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Rodulfus, or Raoul Glaber (which means "the Smooth" or "the Bald", 985–1047) was an 11th century
Benedictine The Benedictines, officially the Order of Saint Benedict ( la, Ordo Sancti Benedicti, abbreviated as OSB), are a Christian monasticism, monastic Religious order (Catholic), religious order of the Catholic Church following the Rule of Saint Be ...
chronicler A chronicle ( la, chronica, from Greek#REDIRECT Greek Greek may refer to: Greece Anything of, from, or related to Greece Greece ( el, Ελλάδα, , ), officially the Hellenic Republic, is a country located in Southeast Europe. Its pop ...
.


Life

Glaber was born in 985 in
Burgundy, France
Burgundy, France
. At the behest of his uncle, a monk at Saint-Léger-de-Champeaux, Glaber was sent to a monastery at the age of twelve, but he was eventually expelled for disobedience. He spent much of his life moving from one monastery to another. He then entered
Moutiers-Saint-Jean Abbey Moutiers-Saint-Jean Abbey (from Latin ''monasterium sancti Johannis'', french: Abbaye de Moutiers-Saint-Jean, also ''Abbaye Saint-Jean-de-Réome'') was a monastery located in what is now the village of Moutiers-Saint-Jean (named after the monastery ...
near
Dijon Dijon (, , ) (dated) * it, Digione * la, Diviō or * lmo, Digion is the prefecture A prefecture (from the Latin Latin (, or , ) is a classical language belonging to the Italic languages, Italic branch of the Indo-European langua ...

Dijon
, and around the year 1010, joined the Abbey of St. Benignus, also near
Dijon Dijon (, , ) (dated) * it, Digione * la, Diviō or * lmo, Digion is the prefecture A prefecture (from the Latin Latin (, or , ) is a classical language belonging to the Italic languages, Italic branch of the Indo-European langua ...

Dijon
. There he met the reform-minded cleric from
Piedmont it, Piemontese , population_note = , population_blank1_title = , population_blank1 = , demographics_type1 = , demographics1_footnotes = , demographics1_title1 = , demographics1_info1 = , demographics1_title2 ...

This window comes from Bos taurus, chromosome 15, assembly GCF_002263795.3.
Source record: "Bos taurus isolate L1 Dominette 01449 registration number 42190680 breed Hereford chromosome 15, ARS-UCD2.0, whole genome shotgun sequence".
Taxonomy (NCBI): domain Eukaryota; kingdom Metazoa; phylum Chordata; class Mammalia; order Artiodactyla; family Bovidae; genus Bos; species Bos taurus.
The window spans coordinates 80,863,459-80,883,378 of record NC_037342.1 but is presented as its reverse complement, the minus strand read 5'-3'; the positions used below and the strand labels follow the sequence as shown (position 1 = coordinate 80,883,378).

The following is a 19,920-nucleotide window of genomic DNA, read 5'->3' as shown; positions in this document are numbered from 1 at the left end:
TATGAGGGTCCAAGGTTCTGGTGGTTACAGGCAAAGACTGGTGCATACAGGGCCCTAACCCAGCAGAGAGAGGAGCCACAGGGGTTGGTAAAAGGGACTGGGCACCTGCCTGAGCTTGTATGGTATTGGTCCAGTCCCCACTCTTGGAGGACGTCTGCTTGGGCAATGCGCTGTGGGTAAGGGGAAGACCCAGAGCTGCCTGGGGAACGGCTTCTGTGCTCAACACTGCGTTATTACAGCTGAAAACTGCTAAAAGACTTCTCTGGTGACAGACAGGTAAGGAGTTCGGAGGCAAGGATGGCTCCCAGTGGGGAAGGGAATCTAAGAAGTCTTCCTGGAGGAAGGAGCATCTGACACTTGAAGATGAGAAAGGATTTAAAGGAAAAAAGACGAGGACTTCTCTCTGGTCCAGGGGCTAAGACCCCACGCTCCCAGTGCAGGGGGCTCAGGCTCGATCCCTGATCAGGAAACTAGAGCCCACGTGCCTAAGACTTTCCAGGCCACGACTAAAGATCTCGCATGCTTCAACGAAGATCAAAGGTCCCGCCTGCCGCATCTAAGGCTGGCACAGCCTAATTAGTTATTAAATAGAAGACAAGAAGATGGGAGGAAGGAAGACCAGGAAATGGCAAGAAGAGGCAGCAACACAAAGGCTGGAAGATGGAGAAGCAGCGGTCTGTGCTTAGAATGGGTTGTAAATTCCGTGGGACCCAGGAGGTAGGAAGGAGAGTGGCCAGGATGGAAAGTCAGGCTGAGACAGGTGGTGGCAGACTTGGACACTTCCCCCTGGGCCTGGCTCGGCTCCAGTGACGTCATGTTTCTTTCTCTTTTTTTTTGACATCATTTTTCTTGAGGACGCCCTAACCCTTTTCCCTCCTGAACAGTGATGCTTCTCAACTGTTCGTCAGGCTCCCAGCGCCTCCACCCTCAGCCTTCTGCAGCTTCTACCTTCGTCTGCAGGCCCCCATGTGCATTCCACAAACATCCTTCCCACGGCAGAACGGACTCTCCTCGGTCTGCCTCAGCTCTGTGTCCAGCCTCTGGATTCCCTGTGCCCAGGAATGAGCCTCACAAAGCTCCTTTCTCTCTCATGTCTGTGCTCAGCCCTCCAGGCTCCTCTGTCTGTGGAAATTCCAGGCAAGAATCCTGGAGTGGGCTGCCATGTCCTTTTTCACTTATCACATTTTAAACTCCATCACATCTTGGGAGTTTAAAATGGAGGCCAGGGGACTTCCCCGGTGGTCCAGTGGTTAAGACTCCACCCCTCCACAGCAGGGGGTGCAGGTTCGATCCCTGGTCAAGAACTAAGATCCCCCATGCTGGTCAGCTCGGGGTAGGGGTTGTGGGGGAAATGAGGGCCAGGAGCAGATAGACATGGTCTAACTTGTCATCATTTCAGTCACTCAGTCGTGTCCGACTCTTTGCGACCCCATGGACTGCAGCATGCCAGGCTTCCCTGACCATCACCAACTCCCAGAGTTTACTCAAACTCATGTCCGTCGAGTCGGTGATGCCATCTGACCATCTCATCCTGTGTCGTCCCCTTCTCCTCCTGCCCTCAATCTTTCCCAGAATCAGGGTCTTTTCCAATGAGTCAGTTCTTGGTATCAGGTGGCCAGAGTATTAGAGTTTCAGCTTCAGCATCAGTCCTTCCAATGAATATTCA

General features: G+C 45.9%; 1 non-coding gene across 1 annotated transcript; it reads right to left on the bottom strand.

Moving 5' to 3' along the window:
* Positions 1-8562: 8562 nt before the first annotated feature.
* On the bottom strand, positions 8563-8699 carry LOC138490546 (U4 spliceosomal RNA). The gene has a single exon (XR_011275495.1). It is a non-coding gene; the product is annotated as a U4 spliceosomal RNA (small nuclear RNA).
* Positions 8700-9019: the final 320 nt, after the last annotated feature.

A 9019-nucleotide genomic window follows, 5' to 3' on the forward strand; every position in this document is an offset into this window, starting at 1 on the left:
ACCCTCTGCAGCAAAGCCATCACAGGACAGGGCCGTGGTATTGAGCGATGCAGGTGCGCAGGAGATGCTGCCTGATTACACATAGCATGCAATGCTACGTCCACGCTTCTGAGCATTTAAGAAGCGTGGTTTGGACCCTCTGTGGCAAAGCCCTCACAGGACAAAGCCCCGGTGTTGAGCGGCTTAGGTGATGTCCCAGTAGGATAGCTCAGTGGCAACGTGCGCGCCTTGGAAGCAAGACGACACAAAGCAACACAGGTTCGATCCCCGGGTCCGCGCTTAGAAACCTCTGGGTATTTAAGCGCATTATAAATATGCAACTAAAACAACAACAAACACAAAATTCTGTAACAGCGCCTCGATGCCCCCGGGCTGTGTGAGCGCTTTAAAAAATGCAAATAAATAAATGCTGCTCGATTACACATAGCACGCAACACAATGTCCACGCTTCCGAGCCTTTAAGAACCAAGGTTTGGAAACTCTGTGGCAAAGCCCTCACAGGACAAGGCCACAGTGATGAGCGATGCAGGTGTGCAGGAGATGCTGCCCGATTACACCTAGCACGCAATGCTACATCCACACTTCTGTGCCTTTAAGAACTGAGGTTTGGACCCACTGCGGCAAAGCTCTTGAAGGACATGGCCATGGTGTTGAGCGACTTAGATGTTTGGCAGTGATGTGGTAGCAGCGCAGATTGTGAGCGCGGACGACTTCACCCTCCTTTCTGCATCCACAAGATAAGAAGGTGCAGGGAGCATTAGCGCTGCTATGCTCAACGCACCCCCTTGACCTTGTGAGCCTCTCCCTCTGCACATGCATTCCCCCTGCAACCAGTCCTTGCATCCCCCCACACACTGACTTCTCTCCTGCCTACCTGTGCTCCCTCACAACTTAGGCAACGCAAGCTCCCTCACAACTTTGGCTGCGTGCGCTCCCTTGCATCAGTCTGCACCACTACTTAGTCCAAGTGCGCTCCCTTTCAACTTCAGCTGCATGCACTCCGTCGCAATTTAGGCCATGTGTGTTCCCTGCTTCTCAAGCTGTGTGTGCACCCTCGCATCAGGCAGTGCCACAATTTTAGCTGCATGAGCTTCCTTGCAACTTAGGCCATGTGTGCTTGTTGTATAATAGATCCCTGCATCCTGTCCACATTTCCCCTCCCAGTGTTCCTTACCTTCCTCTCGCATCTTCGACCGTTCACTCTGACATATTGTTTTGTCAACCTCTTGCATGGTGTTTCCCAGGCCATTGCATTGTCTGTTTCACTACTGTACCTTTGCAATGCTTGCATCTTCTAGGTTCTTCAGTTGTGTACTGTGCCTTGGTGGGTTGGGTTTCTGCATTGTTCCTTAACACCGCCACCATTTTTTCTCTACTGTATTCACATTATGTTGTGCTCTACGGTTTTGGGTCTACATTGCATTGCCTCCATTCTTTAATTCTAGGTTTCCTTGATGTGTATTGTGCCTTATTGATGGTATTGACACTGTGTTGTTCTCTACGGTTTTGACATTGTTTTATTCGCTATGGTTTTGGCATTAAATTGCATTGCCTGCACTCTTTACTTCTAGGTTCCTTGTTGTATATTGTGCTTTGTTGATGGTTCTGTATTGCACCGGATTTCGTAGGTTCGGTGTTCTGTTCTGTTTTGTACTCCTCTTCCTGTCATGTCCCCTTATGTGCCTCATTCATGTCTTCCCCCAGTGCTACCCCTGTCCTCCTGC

Piedmont
, Abbot
William of Volpiano Saint William of Volpiano (Italian: ''Guglielmo da Volpiano''; French: ''Guillaume de Volpiano'') also of Dijon, of Saint-Benignus, or of Fécamp (June/July 962 – January 1, 1031) was a Northern Italian monastic reformer, composer, and founding ...
.MacErlean, Andrew. "Raoul Glaber." The Catholic Encyclopedia
Vol. 6. New York: Robert Appleton Company, 1909. 25 June 2019
In 1028 he travelled to Italy with Volpiano, who encouraged him write what would become his masterpiece, the ''Historiarum libri quinque ab anno incarnationis DCCCC usque ad annum MXLIV'' ("History in five books from 900 AD to 1044 AD"). The chronicle was dedicated to the
Abbot of Cluny The Abbot of Cluny was the head of the powerful monastery of the Abbey of Cluny Cluny Abbey (; , formerly also ''Cluni'' or ''Clugny''; ) is a former Benedictine The Benedictines, officially the Order of Saint Benedict ( la, Ordo Sancti Be ...
, Odilo. Today a few manuscripts of the ''Historiarum'' survive, including the author's original copy. As a second work, Rodulfus wrote a biography of Volpiano, which probably arose shortly after his death in 1031. That year, he moved to the